HIGHLIGHTS OF THE WEEK
- Investors appeared to shrug off some recent concerning developments, focusing instead on the reopening of the economy and nascent signs of growth. Economic data offered some support to this narrative.
- While jobless claims data had continued to point to a rise in unemployment, the May payrolls report showed a gain of 2.5 million jobs, blowing expectations out of the water. The unemployment rate fell to 13.3% from 14.7% in April.
- Other data reports, such as the ISM surveys and vehicle sales, also showed signs of improvement.
America Starts Getting Back to Work Sooner than Expected
Before the release of the payrolls report this morning, economic and financial news this week had generally taken second stage to mass demonstrations throughout the country. While noble in their cause and peaceful in their core, the demonstrations were unfortunately followed by violence, destruction and looting. The unrest, which will add to the woes for many businesses that were already struggling due the pandemic, appeared to have dissipated by the end of the week.
On the external front, U.S-China relations also showed signs of friction. After the U.S. announced a host of measures against Beijing last Friday, this week, it was reported that state-controlled Chinese companies had cancelled several shipments of U.S. farm products. The airline industry marked another flare up. The U.S. threatened to bar Chinese passenger flights into the country, though it later scrapped this plan. These developments warrant attention, because, as recent history has shown, they can pose a major downside risk to the outlook.
Investors appeared to shrug off the dour news, focusing instead on the reopening of the economy and nascent signs of growth. Economic data offered some support to this narrative. After a major deterioration in April, both of the ISM indices improved in May, with the weightier non-manufacturing index coming in better than expected. Despite the uptick, both indices are still in contractionary territory (Chart 1). U.S. vehicles sales echoed a similar message, coming in a bit better than expected (up nearly 40% m/m), though at 12.2 million the level of sales remains well below pre-pandemic levels.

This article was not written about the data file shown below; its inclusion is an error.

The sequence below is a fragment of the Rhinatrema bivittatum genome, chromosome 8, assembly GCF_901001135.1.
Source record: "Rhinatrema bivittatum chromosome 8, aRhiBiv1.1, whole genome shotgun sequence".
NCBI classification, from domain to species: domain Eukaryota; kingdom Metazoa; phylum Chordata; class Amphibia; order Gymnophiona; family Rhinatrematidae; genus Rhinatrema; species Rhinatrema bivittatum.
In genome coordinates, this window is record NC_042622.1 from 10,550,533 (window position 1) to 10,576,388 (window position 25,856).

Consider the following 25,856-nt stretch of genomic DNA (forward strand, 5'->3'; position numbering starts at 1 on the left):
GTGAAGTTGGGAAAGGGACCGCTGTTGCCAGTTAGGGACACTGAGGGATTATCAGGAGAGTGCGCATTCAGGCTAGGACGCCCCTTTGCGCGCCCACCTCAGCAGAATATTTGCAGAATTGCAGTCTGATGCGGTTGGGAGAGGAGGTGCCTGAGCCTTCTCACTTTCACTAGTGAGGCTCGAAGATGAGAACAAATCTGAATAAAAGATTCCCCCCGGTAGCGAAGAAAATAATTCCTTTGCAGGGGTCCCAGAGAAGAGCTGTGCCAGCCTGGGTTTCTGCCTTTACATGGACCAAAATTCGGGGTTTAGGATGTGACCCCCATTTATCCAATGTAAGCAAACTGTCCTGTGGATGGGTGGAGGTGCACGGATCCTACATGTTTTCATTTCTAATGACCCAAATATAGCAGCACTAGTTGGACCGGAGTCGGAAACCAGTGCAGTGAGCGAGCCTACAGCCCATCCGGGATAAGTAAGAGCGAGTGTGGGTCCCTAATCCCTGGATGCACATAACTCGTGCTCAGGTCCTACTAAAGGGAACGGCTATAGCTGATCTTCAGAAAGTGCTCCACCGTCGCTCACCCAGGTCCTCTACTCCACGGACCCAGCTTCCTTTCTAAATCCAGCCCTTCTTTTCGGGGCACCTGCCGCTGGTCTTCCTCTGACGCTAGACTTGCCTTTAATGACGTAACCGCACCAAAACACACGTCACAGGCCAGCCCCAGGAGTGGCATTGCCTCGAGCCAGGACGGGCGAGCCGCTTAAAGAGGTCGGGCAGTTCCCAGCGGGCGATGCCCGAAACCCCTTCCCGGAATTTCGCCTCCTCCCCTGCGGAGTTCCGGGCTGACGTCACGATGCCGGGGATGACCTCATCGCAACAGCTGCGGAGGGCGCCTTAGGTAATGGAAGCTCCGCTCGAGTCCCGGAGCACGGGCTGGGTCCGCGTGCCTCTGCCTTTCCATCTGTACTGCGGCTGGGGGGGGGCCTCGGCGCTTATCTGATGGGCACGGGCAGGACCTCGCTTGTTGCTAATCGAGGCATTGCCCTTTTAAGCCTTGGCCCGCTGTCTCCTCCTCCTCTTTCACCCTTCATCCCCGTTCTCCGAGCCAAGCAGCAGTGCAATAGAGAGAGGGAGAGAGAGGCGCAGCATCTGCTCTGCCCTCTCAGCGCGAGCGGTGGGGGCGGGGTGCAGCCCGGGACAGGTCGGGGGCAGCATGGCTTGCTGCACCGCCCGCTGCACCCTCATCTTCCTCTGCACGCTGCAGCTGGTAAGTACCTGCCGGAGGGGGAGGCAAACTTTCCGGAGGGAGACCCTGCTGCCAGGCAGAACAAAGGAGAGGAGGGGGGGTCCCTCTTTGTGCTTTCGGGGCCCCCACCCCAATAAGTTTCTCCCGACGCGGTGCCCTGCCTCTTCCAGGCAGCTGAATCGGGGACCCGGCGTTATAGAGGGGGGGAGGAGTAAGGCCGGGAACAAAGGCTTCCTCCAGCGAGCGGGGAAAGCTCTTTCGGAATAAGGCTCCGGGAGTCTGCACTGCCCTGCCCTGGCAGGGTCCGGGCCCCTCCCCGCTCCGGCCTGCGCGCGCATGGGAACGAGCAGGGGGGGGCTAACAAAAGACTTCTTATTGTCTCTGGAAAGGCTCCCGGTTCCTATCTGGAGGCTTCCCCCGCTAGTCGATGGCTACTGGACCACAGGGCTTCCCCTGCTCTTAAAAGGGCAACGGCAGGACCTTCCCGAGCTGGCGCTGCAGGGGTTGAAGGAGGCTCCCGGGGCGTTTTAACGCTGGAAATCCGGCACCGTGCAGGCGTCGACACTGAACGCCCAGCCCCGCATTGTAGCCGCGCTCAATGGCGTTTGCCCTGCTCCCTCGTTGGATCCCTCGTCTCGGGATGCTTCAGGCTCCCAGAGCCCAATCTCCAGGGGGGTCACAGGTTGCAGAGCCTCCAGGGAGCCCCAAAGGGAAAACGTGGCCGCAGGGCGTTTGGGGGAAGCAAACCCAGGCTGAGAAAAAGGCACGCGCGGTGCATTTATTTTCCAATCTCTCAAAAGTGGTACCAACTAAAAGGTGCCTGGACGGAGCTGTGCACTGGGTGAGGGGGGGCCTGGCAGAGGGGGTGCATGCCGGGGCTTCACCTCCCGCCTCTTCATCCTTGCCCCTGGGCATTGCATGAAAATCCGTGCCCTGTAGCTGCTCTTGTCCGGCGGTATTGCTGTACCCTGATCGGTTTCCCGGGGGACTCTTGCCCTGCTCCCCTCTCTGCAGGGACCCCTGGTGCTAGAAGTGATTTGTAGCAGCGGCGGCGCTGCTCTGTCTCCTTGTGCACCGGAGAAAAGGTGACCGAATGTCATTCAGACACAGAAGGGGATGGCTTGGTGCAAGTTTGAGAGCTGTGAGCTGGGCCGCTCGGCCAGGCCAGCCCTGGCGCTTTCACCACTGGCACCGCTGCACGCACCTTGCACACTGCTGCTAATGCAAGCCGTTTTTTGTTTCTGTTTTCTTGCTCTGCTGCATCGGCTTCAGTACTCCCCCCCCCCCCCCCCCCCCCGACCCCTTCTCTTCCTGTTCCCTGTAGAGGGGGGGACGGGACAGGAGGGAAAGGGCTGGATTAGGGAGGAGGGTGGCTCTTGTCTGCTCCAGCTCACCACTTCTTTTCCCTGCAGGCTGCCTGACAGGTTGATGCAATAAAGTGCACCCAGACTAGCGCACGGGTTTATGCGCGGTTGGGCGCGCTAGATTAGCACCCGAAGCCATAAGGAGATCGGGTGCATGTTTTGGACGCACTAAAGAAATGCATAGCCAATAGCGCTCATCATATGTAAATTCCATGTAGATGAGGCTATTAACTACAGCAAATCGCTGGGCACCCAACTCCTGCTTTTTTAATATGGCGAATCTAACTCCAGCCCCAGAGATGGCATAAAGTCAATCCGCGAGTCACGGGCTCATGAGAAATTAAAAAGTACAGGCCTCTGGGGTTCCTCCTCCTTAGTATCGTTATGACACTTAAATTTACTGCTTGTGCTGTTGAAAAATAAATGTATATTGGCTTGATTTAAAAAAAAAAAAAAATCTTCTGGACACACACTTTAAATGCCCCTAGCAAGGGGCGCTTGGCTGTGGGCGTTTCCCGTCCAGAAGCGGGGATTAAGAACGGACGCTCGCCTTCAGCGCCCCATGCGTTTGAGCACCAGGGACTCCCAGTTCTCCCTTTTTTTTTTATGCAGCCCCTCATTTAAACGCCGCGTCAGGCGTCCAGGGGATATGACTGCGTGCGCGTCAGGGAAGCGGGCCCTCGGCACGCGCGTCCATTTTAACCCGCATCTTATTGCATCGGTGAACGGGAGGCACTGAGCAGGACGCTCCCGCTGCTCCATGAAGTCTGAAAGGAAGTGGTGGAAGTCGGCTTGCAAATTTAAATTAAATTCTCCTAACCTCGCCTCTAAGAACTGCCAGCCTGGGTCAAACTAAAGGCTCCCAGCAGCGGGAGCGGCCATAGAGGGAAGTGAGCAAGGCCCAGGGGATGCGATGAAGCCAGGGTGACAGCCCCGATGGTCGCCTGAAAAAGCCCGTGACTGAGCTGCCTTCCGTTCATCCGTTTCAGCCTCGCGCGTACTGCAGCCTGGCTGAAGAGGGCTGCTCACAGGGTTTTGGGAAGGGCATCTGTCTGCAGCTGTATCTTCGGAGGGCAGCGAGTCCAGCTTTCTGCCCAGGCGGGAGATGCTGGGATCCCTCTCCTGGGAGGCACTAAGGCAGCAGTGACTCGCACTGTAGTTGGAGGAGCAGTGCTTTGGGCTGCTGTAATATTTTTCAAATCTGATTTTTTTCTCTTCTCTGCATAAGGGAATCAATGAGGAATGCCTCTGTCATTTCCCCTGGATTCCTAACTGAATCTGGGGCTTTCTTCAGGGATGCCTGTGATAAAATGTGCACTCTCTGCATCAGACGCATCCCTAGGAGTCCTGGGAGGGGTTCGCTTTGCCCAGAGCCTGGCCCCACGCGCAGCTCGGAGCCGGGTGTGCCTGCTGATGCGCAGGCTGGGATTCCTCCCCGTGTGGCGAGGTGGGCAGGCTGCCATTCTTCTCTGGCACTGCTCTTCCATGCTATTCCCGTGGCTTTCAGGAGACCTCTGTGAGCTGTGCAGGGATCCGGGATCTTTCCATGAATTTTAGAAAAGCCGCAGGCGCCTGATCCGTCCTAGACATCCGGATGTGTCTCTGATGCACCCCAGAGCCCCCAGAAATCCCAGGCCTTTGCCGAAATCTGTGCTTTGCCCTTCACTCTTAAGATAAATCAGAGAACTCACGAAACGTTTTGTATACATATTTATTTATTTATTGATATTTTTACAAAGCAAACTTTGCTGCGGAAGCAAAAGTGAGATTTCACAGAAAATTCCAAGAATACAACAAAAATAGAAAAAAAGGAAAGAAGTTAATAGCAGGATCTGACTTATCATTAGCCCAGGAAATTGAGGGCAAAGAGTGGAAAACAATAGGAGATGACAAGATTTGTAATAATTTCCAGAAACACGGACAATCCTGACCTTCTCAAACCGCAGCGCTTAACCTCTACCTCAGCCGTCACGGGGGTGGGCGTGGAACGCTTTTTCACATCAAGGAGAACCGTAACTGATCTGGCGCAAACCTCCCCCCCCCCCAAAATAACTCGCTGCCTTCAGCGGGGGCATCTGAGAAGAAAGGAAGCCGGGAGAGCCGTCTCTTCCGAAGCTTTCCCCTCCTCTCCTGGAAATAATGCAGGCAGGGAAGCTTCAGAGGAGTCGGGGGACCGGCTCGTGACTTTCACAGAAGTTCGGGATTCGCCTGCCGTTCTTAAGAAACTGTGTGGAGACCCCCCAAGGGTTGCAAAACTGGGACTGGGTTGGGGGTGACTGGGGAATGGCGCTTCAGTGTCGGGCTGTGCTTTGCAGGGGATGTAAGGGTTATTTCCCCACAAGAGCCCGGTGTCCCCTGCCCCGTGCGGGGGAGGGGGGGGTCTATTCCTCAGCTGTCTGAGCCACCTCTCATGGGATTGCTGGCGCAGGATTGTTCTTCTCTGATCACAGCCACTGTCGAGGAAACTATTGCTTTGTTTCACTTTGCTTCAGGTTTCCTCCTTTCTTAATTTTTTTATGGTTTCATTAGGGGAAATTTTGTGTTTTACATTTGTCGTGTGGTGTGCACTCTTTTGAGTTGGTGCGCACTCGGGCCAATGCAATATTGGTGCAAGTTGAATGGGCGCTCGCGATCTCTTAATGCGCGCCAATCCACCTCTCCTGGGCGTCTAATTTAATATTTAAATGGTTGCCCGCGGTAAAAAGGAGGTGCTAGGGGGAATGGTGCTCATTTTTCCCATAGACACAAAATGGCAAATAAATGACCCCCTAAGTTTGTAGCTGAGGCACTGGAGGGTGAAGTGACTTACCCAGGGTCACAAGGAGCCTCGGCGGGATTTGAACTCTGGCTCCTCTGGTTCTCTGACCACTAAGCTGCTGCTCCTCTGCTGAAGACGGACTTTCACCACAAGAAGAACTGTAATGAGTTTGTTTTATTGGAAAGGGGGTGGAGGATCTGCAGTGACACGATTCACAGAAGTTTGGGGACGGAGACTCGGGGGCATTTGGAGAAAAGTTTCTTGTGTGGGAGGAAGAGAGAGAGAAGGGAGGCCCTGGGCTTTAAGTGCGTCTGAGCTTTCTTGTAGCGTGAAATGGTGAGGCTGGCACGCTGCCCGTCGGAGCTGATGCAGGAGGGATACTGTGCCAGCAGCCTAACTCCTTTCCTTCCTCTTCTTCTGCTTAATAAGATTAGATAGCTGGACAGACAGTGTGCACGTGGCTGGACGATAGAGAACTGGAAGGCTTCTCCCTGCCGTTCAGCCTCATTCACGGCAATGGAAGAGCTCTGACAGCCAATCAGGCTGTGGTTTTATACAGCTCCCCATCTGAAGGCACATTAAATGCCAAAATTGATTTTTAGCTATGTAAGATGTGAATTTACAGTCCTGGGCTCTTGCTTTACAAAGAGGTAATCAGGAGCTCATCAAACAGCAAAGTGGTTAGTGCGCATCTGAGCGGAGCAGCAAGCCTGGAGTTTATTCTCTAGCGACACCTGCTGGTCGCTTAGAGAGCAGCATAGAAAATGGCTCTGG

The highlight of the week was the payrolls report. While weekly jobless claims data pointed to a rise in unemployment, the May report showed an impressive gain of 2.5 million jobs, blowing expectations out of the water (Chart 2). The improvement was due entirely to a decline in the number of workers on temporary layoff, which fell by a nearly equal amount (-2.7 million) as Americans were called back to work. Most sectors recorded an improvement in May. The hard-hit leisure and hospitality sector (+1.2 million) accounted for about half of total job gains.
As employment rose, the unemployment rate fell to 13.3% from 14.7% the month prior. That said, this headline rate still undercounts some of the damage caused by COVID-19. For instance, had the labor force remained unchanged from its February level, the unemployment rate would have been 16.8%. With states poised to continue reopening their economies, the labor market is expected to gain further ground.
All in all, this week’s data indicate that the worst of the pandemic’s shock may be behind us. But with the path forward still contingent on that of the virus, we’re not quite out of the woods just yet.
Admir Kolaj, Economist | 416-944-6318
This report is provided by TD Economics. It is for informational and educational purposes only as of the date of writing, and may not be appropriate for other purposes. The views and opinions expressed may change at any time based on market or other conditions and may not come to pass. This material is not intended to be relied upon as investment advice or recommendations, does not constitute a solicitation to buy or sell securities and should not be considered specific legal, investment or tax advice. The report does not provide material information about the business and affairs of TD Bank Group and the members of TD Economics are not spokespersons for TD Bank Group with respect to its business and affairs. The information contained in this report has been drawn from sources believed to be reliable, but is not guaranteed to be accurate or complete. This report contains economic analysis and views, including about future economic and financial markets performance. These are based on certain assumptions and other factors, and are subject to inherent risks and uncertainties. The actual outcome may be materially different. The Toronto-Dominion Bank and its affiliates and related entities that comprise the TD Bank Group are not liable for any errors or omissions in the information, analysis or views contained in this report, or for any loss or damage suffered.